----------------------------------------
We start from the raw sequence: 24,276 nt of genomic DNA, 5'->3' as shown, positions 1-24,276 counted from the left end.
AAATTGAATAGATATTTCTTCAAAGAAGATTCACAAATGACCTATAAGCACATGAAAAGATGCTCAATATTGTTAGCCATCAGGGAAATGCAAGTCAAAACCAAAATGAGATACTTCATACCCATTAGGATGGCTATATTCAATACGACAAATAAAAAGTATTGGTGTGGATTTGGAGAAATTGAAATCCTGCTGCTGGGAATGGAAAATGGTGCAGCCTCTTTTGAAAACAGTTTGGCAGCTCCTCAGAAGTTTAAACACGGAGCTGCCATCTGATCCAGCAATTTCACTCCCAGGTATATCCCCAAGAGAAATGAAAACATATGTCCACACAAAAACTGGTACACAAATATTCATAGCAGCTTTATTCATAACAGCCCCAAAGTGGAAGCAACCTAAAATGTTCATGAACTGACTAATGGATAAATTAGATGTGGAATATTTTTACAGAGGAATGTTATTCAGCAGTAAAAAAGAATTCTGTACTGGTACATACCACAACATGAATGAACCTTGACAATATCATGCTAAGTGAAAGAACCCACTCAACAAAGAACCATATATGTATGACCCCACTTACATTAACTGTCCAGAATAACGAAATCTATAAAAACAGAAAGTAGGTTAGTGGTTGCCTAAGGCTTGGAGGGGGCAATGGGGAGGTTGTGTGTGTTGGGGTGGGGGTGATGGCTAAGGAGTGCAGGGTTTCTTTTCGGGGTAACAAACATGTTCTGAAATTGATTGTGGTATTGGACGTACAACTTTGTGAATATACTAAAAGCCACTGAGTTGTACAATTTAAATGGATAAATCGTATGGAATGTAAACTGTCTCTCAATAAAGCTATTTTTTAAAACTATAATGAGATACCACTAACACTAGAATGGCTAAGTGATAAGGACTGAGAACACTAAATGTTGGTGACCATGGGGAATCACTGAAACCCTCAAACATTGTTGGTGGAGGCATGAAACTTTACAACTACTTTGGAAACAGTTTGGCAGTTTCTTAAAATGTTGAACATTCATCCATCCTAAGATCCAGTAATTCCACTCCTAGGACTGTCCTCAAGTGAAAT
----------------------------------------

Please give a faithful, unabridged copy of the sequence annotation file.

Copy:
We start from the raw sequence: 24,276 nt of genomic DNA, 5'->3' as shown, positions 1-24,276 counted from the left end.
AAATTGAATAGATATTTCTTCAAAGAAGATTCACAAATGACCTATAAGCACATGAAAAGATGCTCAATATTGTTAGCCATCAGGGAAATGCAAGTCAAAACCAAAATGAGATACTTCATACCCATTAGGATGGCTATATTCAATACGACAAATAAAAAGTATTGGTGTGGATTTGGAGAAATTGAAATCCTGCTGCTGGGAATGGAAAATGGTGCAGCCTCTTTTGAAAACAGTTTGGCAGCTCCTCAGAAGTTTAAACACGGAGCTGCCATCTGATCCAGCAATTTCACTCCCAGGTATATCCCCAAGAGAAATGAAAACATATGTCCACACAAAAACTGGTACACAAATATTCATAGCAGCTTTATTCATAACAGCCCCAAAGTGGAAGCAACCTAAAATGTTCATGAACTGACTAATGGATAAATTAGATGTGGAATATTTTTACAGAGGAATGTTATTCAGCAGTAAAAAAGAATTCTGTACTGGTACATACCACAACATGAATGAACCTTGACAATATCATGCTAAGTGAAAGAACCCACTCAACAAAGAACCATATATGTATGACCCCACTTACATTAACTGTCCAGAATAACGAAATCTATAAAAACAGAAAGTAGGTTAGTGGTTGCCTAAGGCTTGGAGGGGGCAATGGGGAGGTTGTGTGTGTTGGGGTGGGGGTGATGGCTAAGGAGTGCAGGGTTTCTTTTCGGGGTAACAAACATGTTCTGAAATTGATTGTGGTATTGGACGTACAACTTTGTGAATATACTAAAAGCCACTGAGTTGTACAATTTAAATGGATAAATCGTATGGAATGTAAACTGTCTCTCAATAAAGCTATTTTTTAAAACTATAATGAGATACCACTAACACTAGAATGGCTAAGTGATAAGGACTGAGAACACTAAATGTTGGTGACCATGGGGAATCACTGAAACCCTCAAACATTGTTGGTGGAGGCATGAAACTTTACAACTACTTTGGAAACAGTTTGGCAGTTTCTTAAAATGTTGAACATTCATCCATCCTAAGATCCAGTAATTCCACTCCTAGGACTGTCCTCAAGTGAAAT